Online lumber exchanges will have to find a way to address the whole trust issue. Some online markets will require that listed suppliers be member of a grading organization or association. Grading rules will likely be used as standards for transactions. Buyers may be required to go through credit checks to ensure they can pay. Of course, there are sites that are open to anyone; these tend to serve odd lots and leftovers, not consistent accounts.
"The possibility of getting burnt (on the Internet) does exist," said Mark. Brown’s online hardwood marketplace only lists lumber from quality customers. Mark said Hardwoods Online has sent inspectors to all of its mills. "We insure all of our accounts...We are putting our reputation on the lumber," said Mark.
Will the transition online differ for the hardwood and softwood markets? Internet transactions have taken off faster in the softwood market. Rick said the reason is that the softwood producers largely accept that their product is a commodity. Hardwood producers have raised objections to the Internet because they believe it reduces everything to price. Rick said of the lumber market, "We are fooling ourselves if we think that most
Klaas Armster of Wood Planet, a new hardwood trading exchange, disagrees. He said wood especially hardwood is not a commodity, and Wood Planet’s system allows companies to differentiate the quality of their lumber and services. Klaas said "richer data" provides for exact specifications to be fulfilled. Indeed, matching the right buyers and suppliers has been a problem for the first generation of e-commerce lumber sites. Frequently, the exchanges have offered little true filtering. "The Internet generates a lot of static that you have to weed through to find one or two good leads," said Art of Coastal Lumber. "It produces too much information without being enough information." Even Internet boosters admit the first generation sites have been a bit raw.
The Ideal Exchange!
Several players are working on the ideal exchange. To be successful, online marketplaces must be non-biased, screen participants, allow for online transactions, provide detailed data, and bridge accountability/trust issue. However, strategies differ on the finer points such as credit and pricing. Some sites guarantee payments and the quality of lumber whereas others do not. Tom Westbrook of World Wide Wood Network said, "We will not guarantee credit. We don’t think the industry is looking to pay for that."
Expect a shake-out to occur in the race to establish the major lumber exchange. E-commerce pundits stress the first mover advantage. At last count, with at least 30-40 companies moving to grab Internet gold, is there any room for newcomers? Tom said, "First mover is not necessarily the first company to occupy the space, but the first one to do it right."
Rich of TALPX said, "There is probably room for one to three exchanges." He predicted that auction sites will become the place to sell surplus inventory while closed exchanges such as TALPX will handle most of the consistent, day-to-day transactions. With more competitors in the field, "Prices are going to have to come down," said Tom.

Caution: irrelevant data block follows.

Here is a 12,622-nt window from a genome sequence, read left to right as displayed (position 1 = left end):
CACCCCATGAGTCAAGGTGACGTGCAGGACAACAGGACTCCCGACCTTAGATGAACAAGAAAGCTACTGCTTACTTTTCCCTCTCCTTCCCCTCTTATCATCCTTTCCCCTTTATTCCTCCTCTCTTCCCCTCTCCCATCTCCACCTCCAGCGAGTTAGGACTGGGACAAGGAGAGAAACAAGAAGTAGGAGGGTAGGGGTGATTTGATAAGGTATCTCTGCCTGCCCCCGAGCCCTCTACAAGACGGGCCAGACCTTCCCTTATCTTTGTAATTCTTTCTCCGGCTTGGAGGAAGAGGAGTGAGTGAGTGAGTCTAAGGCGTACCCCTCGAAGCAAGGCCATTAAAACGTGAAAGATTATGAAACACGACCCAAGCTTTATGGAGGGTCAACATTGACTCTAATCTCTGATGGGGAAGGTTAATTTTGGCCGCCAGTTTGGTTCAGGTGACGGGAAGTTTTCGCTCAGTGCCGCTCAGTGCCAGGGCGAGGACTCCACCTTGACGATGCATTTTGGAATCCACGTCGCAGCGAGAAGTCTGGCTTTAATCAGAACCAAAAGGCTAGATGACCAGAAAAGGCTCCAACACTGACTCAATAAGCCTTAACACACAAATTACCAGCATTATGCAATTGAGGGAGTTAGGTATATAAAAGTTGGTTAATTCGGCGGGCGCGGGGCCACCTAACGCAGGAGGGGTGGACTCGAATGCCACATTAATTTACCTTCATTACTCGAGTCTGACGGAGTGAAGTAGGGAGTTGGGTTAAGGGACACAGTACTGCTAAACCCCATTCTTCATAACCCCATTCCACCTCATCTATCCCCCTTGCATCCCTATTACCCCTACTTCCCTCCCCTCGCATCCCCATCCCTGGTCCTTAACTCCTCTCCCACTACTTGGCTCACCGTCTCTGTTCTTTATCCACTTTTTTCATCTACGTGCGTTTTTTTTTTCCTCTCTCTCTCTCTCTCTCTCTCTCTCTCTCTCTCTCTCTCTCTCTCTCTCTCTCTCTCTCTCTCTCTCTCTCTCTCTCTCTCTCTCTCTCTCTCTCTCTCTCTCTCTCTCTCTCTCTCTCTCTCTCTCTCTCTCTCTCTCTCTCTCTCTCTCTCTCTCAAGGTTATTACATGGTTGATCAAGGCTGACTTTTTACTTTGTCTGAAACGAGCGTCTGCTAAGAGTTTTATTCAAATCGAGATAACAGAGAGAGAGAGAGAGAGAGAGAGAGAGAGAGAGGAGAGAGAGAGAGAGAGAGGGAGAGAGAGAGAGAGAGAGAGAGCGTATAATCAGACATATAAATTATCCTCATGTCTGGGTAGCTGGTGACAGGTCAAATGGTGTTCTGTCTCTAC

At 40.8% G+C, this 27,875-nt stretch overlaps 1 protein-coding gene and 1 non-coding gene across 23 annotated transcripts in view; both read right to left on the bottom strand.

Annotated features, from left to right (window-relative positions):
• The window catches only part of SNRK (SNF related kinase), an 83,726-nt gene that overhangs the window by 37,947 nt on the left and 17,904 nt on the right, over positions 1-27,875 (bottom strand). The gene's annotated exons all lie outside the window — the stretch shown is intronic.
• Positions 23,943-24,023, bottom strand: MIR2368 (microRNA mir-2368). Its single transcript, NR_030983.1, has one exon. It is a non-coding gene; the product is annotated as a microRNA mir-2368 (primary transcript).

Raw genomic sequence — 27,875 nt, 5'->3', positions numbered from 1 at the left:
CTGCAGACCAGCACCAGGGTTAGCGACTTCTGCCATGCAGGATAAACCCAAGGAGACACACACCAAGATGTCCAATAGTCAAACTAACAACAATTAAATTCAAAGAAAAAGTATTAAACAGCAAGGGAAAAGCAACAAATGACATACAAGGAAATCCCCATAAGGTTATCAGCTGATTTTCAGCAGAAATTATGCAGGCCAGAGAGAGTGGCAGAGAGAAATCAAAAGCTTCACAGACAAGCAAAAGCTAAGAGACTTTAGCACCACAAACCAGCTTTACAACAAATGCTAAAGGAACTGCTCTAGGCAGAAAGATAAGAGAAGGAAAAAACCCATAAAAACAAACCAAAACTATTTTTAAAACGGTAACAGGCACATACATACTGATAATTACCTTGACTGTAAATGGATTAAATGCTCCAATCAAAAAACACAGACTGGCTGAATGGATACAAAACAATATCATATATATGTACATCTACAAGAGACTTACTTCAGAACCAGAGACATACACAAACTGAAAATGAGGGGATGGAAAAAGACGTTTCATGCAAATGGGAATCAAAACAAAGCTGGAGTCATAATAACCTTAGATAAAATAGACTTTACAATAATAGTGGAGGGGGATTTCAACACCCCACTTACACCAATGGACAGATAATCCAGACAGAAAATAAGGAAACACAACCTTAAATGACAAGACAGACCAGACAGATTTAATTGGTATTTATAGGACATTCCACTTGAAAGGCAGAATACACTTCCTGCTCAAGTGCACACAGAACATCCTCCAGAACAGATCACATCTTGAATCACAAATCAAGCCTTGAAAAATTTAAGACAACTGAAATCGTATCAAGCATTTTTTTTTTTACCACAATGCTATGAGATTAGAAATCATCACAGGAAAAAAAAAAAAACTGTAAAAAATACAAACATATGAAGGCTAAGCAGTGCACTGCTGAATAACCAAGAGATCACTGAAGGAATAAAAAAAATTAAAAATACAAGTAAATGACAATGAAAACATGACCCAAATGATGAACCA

Despite the advantages of the Internet, technology will never completely replace the handshake. Remember the promise of the paperless office!
Nuts and Bolts of Online Lumber Sites
There are "virtually" a sea of online lumber sites. Each one has its own quirks and advantages. Below are reviews of some of the better known lumber sites.
The E-bay of the forest products industry, E-wood offers users both a traditional marketplace format and online auctions for lumber. The site has a fair number of auction listings. However, there are relatively few bidders. E-wood requires a credit card to post auction listings. Both bidders and sellers must register to conduct business. However, users can search listings without registering. E-wood is one of the few sites that actually offers online transactions. But that may be part of the problem. Many people in the industry still like to work over the phone or with a handshake, not online. E-wood’s "Materials Wanted" section allows users to post a wish list of what they want. Suppliers can review wish lists and respond to various lumber seekers. Contact information is not supplied without filling out contact forms.
Cost: Material Wanted ads are free to post or respond. Auctions cost 5-10% of final price to post item. Access is free to buyers.
A general forest products industry community complete with news, forum, classifieds and auctions. The online classifieds and auctions include sections for both hardwood and softwood lumber. Users must register before either viewing or posting ads or listings. Neither process is tailored for the needs of lumber buyers. The search process is somewhat cumbersome, and the site took longer than many of the others to download information. The site lacks volume of lumber postings.
Cost: Free to access or post classified ads or auction listings.
As the name implies, the site focuses only on hardwoods. Users can sign up for a weekly update of the latest deals or track specific needs. Hardwoods Online’s staff personally visits and qualifies all suppliers before allowing them to sell on the site. Users must register before using the site. Hardwoods Online owner, Mark Brown, stressed that only top quality mills are allowed to sell on Hardwoods Online. Currently, the site lists lumber from 55 mills with over 750 buyers. Transaction take place entirely online, and all lumber shipments are guaranteed by Hardwoods Online. Users can search by region, species, grade, thickness and more. Summaries of each supplier and their product are made available to buyers. Hardwoods Online was started out of Clearlake Lumber, which raises the neutrality issue but has contributed to the company’s expertise.